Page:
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The system of equations above has how many solutions? (A) None (B) Exactly one (C) Exactly two (D) Exactly three (E) Infinitely many

Sol:

\(x-y=3\) is same as \(2x=2y+6\)

\(2x=2y+6\) Dividing both sides by 2; \(x=y+3\) Subtracting y from both sides; \(x-y=3\)

Thus, we have only one equation: \(x-y=3\) This has infinitely many solutions such as: x=3,y=0 x=100,y=97 x=-100,y=-103 x=0.001, y=-2.999 x=1, y=-2
_________________

The system of equations above has how many solutions?

(A) None (B) Exactly one (C) Exactly two (D) Exactly three (E) Infinitely many

I thought it's A as well. But OA is E?

I see your point ... A + B can be an infinite number of things... I suppose we answered it on the basis that the two solutions given gave us no CERTAIN solutions...

I think the question is a touch ambiguous, but I suppose we could have read it more closely.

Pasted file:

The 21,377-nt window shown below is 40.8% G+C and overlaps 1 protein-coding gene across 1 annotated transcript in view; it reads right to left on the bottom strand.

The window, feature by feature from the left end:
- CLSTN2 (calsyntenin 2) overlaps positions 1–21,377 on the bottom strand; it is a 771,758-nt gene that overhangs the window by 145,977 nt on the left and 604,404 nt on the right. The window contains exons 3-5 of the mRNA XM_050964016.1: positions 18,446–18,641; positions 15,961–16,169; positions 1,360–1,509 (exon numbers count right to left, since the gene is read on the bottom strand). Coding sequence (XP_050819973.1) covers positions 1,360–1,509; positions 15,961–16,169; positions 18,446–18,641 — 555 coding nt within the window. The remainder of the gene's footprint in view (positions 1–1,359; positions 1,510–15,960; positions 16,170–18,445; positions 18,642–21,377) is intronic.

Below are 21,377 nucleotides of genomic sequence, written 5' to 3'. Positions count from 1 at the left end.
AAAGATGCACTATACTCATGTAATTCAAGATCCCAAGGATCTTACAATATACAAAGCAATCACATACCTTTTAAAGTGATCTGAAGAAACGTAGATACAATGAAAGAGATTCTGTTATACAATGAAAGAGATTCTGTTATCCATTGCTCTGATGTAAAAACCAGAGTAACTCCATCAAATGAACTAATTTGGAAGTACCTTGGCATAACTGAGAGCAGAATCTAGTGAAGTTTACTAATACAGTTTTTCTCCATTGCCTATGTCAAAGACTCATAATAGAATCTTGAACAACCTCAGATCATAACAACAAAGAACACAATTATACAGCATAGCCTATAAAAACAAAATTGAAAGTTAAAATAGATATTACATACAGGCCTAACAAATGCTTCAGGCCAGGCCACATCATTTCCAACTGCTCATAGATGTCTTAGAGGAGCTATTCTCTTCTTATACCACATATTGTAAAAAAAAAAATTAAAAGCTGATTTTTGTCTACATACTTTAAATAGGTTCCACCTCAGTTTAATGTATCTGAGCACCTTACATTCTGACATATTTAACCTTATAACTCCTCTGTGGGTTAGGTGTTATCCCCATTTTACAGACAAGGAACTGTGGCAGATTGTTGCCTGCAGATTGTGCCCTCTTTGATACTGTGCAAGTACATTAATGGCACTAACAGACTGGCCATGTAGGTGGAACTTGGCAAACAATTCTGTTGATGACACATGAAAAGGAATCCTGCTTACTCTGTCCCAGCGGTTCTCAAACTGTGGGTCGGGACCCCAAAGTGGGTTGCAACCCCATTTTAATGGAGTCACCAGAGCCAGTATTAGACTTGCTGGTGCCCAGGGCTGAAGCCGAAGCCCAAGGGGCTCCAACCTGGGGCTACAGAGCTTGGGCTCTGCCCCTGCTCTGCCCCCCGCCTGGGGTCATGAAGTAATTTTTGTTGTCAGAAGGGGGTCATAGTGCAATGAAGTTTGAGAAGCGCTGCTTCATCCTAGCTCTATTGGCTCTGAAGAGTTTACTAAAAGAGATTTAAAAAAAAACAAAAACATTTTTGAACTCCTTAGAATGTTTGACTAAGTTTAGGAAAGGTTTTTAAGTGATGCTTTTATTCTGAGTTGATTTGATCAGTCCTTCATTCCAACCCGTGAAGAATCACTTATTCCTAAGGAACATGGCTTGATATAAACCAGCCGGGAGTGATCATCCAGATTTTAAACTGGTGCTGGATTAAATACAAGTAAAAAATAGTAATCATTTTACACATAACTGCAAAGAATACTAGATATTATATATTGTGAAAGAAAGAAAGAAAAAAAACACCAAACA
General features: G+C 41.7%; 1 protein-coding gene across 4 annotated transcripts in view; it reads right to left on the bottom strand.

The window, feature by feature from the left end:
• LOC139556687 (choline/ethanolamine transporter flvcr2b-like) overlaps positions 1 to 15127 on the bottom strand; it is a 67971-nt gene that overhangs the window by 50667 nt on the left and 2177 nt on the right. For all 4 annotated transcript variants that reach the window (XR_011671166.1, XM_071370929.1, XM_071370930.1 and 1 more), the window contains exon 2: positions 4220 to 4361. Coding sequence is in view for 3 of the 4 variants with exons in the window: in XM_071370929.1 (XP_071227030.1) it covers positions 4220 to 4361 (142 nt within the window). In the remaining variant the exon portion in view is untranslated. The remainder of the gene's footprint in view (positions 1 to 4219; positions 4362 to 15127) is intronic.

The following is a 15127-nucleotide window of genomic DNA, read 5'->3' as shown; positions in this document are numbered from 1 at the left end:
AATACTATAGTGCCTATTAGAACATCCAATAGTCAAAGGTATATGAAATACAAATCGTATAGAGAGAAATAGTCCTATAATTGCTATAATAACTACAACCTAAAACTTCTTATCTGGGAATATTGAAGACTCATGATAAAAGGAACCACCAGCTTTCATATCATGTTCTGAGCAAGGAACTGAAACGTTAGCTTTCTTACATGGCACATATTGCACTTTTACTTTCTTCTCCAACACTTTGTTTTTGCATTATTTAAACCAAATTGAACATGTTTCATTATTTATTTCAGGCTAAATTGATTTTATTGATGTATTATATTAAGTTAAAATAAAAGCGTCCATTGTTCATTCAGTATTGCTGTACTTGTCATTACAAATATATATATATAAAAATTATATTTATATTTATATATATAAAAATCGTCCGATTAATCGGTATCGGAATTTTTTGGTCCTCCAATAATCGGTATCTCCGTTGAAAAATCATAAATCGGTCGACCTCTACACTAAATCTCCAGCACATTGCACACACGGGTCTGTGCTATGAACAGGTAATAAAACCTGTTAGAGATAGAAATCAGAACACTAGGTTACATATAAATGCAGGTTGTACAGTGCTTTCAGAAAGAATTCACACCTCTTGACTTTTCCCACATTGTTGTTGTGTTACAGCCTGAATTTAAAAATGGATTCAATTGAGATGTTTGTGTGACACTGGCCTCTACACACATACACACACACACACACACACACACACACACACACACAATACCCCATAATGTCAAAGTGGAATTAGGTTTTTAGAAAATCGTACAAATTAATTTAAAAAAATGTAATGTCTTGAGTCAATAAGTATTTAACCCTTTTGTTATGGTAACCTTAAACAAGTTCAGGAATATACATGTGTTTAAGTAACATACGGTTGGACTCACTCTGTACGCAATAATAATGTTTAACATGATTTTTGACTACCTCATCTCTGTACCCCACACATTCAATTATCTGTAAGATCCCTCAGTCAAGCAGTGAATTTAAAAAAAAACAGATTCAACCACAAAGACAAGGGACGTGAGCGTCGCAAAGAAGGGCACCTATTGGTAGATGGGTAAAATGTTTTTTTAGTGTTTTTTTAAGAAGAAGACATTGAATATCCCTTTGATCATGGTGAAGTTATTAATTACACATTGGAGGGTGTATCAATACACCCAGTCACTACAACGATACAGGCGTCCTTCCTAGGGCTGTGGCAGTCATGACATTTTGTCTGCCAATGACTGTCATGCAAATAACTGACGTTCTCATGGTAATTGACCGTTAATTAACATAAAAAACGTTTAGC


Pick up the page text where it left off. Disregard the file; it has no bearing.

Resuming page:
The system of equations above has how many solutions?

(A) None (B) Exactly one (C) Exactly two (D) Exactly three (E) Infinitely many

I thought it's A as well. But OA is E?

I see your point ... A + B can be an infinite number of things... I suppose we answered it on the basis that the two solutions given gave us no CERTAIN solutions...

I think the question is a touch ambiguous, but I suppose we could have read it more closely.

seems ok but we cannot solve the equations do not provide any value for x and y.

Any single linear equation with more than 1 variable in it has infinite solutions (provided no constraints are given).

Edit: I do not see any ambiguity in the question.

The number of solutions for a linear equation is the number of possible values the variables can have so as to satisfy the equation. There are infinite possible values for the variables x & y in the given equation and therefore there are infinite solutions.